The curious point raised in my mind over the coverage of Stephen Fry’s decision to leave Twitter was concerning the level of coverage it received.
In old media decisions are made over whether a story is newsworthy or not – or they should be anyway. This is an intellectual decision based on the editorial values of the media outlet.
In new media (e.g social) it is very easy to see appealing trends, and along with trends come traffic. Therefore media outlets want a piece of the traffic and can decide to divert eyeballs to their own media space by running a trending story, such as Frygate.
This is what happened yesterday. The ‘Stephen Fry exit’ saga started to trend and other media outlets wanted to take this traffic. The story really was a none story, e.g man decides not to use website, then changes his mind shock.
Of course this sort of populism has been happening for a long time in old media too. It is just more transparent now that, through Tweetdeck, users get a live feed for the most talked about stories of the day. It goes back to the old argument of whether media has a mission to deliver news or provide eye balls to advertisers.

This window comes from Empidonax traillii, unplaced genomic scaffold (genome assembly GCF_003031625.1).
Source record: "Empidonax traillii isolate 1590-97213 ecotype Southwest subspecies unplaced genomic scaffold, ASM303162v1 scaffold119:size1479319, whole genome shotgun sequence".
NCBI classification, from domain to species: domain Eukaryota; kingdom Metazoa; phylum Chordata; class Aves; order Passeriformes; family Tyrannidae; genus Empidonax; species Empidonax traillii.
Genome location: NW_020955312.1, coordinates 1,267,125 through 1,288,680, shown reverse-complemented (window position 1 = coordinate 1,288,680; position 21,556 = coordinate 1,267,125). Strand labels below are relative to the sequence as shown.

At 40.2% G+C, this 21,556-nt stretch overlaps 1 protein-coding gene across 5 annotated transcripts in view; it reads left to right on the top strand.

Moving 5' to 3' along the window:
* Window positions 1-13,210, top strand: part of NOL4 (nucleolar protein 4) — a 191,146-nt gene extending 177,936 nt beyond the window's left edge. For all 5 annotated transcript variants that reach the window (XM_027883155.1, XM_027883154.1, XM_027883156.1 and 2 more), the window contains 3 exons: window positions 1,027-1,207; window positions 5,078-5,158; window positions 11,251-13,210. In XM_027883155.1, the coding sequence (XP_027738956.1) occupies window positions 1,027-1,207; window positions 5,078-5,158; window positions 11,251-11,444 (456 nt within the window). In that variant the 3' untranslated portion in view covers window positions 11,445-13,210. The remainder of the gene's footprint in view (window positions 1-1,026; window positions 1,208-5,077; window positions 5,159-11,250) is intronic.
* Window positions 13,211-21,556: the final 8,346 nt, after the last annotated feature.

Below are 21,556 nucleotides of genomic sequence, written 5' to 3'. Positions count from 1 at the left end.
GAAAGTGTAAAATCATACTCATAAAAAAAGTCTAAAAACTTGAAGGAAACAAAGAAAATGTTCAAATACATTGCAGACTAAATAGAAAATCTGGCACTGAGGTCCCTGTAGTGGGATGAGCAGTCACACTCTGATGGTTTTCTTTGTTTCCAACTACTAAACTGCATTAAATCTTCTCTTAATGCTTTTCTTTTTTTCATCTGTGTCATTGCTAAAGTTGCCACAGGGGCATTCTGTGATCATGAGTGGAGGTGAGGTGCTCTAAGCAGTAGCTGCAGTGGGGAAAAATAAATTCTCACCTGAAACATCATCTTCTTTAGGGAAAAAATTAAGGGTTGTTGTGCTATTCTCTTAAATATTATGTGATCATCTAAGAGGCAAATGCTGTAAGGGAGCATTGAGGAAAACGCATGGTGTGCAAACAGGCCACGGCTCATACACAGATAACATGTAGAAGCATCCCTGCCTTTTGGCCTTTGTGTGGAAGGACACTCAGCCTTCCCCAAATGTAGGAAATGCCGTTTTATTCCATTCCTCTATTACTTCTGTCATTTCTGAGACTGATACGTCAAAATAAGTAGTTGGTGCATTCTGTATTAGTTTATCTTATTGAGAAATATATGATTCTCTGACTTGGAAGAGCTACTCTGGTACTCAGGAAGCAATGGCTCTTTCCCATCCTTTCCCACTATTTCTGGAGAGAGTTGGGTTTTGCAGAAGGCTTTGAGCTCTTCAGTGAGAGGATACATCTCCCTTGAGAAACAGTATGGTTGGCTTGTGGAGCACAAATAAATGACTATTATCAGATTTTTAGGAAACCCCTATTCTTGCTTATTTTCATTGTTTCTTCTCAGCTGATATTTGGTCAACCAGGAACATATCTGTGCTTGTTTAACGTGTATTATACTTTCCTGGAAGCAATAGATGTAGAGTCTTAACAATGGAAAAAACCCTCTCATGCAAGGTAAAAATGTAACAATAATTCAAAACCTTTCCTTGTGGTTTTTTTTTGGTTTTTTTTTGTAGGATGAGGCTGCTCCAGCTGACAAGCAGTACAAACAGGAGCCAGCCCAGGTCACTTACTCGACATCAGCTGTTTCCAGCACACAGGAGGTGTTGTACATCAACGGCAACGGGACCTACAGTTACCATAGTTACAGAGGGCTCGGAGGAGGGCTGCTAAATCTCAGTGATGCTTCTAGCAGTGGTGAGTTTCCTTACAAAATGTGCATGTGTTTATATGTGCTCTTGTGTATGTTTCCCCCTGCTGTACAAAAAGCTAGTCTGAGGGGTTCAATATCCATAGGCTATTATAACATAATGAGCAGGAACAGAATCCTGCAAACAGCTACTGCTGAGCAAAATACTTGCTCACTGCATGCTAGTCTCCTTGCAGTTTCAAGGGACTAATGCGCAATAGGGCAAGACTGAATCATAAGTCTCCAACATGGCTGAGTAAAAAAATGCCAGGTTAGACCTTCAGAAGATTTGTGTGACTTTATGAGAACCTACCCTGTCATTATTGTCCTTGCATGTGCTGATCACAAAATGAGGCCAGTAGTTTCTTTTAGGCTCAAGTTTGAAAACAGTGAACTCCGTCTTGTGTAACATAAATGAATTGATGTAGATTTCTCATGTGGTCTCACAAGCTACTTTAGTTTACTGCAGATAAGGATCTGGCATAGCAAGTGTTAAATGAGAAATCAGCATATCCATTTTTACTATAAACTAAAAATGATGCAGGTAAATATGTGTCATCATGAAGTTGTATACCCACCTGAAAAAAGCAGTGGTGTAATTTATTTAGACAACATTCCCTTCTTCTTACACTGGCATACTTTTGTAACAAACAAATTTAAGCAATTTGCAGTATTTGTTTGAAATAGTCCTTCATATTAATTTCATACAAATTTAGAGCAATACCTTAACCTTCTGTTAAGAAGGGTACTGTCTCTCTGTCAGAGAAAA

So, the Stephen Fry story is not a story, but perhaps an indication of how social media is changing editorial decisions.
From a PR point of view – I think my clients can learn a thing or to from this episode. Beg, steel and borrow your audience* from where ever you can (without doing a Habitat!!), but do it in a plausible, subtle and tasteful way. Do it well and your online profile will be boosted. Do it badly and you are toast (so hire professionals to advise).
For example, by writing this post I too am joining in on the feeding frenzy and getting a share of the Stephen Fry traffic. The only difference is that I am not a news channel set up to provide our nation with news.
Some might say, it’s not appropriate for brands to do divert traffic in this way, especially in the corporate or business to business marketplace. Well, they’d be wrong. Yes Frygate is not the right topic to use but corporate brands can borrow traffic from other places. Simply by identifying industry trends and then tapping into the online communities in which they operate or want to target. Yes the traffic will be lower, but much more targeted and a better match. For example a technology client should tap into the hot topics on Techcrunch and then into the billions of technology blogs that are in the blogosphere.
*sorry Fernando, I’ve stolen your concept
(Excuse any typos. I wrote this on my Blackberry. It was only meant to be a short post but I got carried away)Tags: B2B, blogosphere, blogs, business to business, corporate, editorial, Frygate, Media, News, search, Social Media, Stephen Fry, traffic Posted by